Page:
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- Publié sur Amazon.com
My twelve year old son picked up the book at my local bookstore and could not put it down. While many of the aphorisms confused him, most made him think and he began to ask quite a few questions. Soon we were discussing various points and had more than a few laughs at the many victims of Taleb's wit. I wound up buying the book and picking up two extra copies as gifts for people who I am sure will enjoy reading discussing it, even if they are offended by some of Taleb's pronouncements.
Those that have read Taleb and are familiar with his books will have little trouble recognizing that the book is a further exploration of his theme of how individuals deal, and how they should deal, with what they do not know. And they will quickly find that Taleb's harsh view of fools is what it has always been. If you are easily offended and have the characteristics or opinions of those that Taleb skewers time after time you may not like this book. But if you have an open mind, an ego that does not need stroking, and thick skin you will probably love it.
As usual, Taleb is brilliant. His tone is sharp and his writing style is lucid. He begins by briefly going over the the myth of the cruel Procrustes (whose name meant 'the stretcher' in ancient Greek). Procrustes, whose real name may have been Damastes or Polyphemon, lived on an estate in Attica on the road between Athens and Eleusis. He would abduct travelers and provide them with a very nice diner. After the diner was over he would place them in his special bed where they would be fitted perfectly. That meant that those that were too short would be stretched while those that were too long would have their feet or legs chopped off. Taleb reminds the reader that every one of the sayings is about the same subject as, "we humans, facing limits of knowledge, and things we do not observe, the unseen and the unknown, resolve the tension by squeezing life and the world into crisp commoditized ideas, reductive categories, specific vocabularies, and prepackaged narratives, which, on the occasion, has explosive consequences."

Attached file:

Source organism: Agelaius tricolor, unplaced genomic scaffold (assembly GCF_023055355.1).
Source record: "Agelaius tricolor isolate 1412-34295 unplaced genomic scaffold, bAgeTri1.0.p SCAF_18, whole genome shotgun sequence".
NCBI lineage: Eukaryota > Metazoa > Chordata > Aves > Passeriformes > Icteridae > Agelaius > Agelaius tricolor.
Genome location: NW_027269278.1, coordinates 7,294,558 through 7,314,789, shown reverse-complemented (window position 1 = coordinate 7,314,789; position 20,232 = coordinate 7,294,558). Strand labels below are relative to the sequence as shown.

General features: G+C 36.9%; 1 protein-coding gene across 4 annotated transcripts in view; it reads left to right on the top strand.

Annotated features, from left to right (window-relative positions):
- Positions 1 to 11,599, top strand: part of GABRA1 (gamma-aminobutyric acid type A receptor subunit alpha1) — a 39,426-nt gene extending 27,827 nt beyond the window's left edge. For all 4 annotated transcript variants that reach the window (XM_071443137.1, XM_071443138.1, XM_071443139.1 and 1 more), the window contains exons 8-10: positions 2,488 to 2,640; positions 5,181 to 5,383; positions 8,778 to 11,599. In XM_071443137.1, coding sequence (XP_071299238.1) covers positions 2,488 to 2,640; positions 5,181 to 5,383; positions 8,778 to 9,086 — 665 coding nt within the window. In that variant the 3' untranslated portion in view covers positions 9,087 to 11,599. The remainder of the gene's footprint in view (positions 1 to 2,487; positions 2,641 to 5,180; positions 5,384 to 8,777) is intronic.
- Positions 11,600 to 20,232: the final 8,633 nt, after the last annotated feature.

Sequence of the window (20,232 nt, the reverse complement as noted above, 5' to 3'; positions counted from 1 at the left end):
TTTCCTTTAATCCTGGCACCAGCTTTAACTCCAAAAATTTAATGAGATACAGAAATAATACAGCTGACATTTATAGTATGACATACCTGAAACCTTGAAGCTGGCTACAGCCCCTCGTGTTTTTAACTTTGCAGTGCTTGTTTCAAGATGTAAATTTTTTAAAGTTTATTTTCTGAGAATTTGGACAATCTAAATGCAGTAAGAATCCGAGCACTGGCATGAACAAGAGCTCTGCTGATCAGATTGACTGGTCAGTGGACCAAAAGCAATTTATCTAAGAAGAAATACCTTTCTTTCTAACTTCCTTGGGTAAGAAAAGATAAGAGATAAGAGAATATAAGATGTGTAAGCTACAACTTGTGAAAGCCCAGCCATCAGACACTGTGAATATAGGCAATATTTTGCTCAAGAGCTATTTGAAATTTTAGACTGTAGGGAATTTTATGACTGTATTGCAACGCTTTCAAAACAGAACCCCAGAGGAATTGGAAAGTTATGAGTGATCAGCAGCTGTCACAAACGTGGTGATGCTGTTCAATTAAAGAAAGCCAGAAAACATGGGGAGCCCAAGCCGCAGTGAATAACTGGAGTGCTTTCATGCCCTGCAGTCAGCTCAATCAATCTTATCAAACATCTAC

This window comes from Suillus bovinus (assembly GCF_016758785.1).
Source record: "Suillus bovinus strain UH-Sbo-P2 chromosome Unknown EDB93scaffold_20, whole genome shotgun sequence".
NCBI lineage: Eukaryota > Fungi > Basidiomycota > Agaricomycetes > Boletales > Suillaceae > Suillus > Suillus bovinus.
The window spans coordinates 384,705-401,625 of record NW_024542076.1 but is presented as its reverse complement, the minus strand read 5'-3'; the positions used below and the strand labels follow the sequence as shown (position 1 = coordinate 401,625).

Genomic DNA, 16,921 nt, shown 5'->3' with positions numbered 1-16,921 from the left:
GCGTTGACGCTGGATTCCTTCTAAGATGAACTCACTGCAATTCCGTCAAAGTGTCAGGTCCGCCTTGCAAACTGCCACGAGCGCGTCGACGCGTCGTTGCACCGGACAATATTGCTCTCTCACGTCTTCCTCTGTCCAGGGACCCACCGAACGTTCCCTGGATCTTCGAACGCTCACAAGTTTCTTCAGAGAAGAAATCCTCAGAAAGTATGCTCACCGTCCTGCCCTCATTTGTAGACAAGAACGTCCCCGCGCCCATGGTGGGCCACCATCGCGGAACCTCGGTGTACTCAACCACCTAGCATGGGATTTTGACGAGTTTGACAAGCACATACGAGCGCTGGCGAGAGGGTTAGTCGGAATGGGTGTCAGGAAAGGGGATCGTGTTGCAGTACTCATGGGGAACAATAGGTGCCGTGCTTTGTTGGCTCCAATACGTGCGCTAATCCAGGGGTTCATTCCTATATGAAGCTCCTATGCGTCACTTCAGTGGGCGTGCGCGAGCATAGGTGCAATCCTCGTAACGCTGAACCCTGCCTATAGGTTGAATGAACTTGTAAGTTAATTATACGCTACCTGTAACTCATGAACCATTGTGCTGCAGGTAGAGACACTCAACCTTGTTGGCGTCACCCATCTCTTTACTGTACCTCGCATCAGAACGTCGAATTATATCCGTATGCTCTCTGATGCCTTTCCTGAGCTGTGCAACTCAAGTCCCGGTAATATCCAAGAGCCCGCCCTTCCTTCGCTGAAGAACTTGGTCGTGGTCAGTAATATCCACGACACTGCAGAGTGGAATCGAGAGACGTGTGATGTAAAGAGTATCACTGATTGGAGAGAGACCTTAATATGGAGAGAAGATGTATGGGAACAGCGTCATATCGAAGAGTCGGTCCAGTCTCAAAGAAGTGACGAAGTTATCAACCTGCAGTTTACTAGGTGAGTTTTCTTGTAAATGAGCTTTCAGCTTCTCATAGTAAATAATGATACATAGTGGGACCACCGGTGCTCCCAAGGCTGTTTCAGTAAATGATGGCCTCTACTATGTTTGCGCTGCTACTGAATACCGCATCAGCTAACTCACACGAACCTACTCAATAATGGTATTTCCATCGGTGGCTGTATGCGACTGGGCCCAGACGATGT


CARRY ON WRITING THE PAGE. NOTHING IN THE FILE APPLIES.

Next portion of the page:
Those familiar with the themes in Fooled by Randomness: The Hidden Role of Chance in Life and in the Markets and The Black Swan: Second Edition: The Impact of the Highly Improbable: With a new section: "On Robustness and Fragility" will immediately recognize this book as a link to the previous discussions. As usual, Taleb does not spare his favorite targets and takes his shots at those that know far less than they think that they do and try to fit their limited knowledge into what they are familiar with.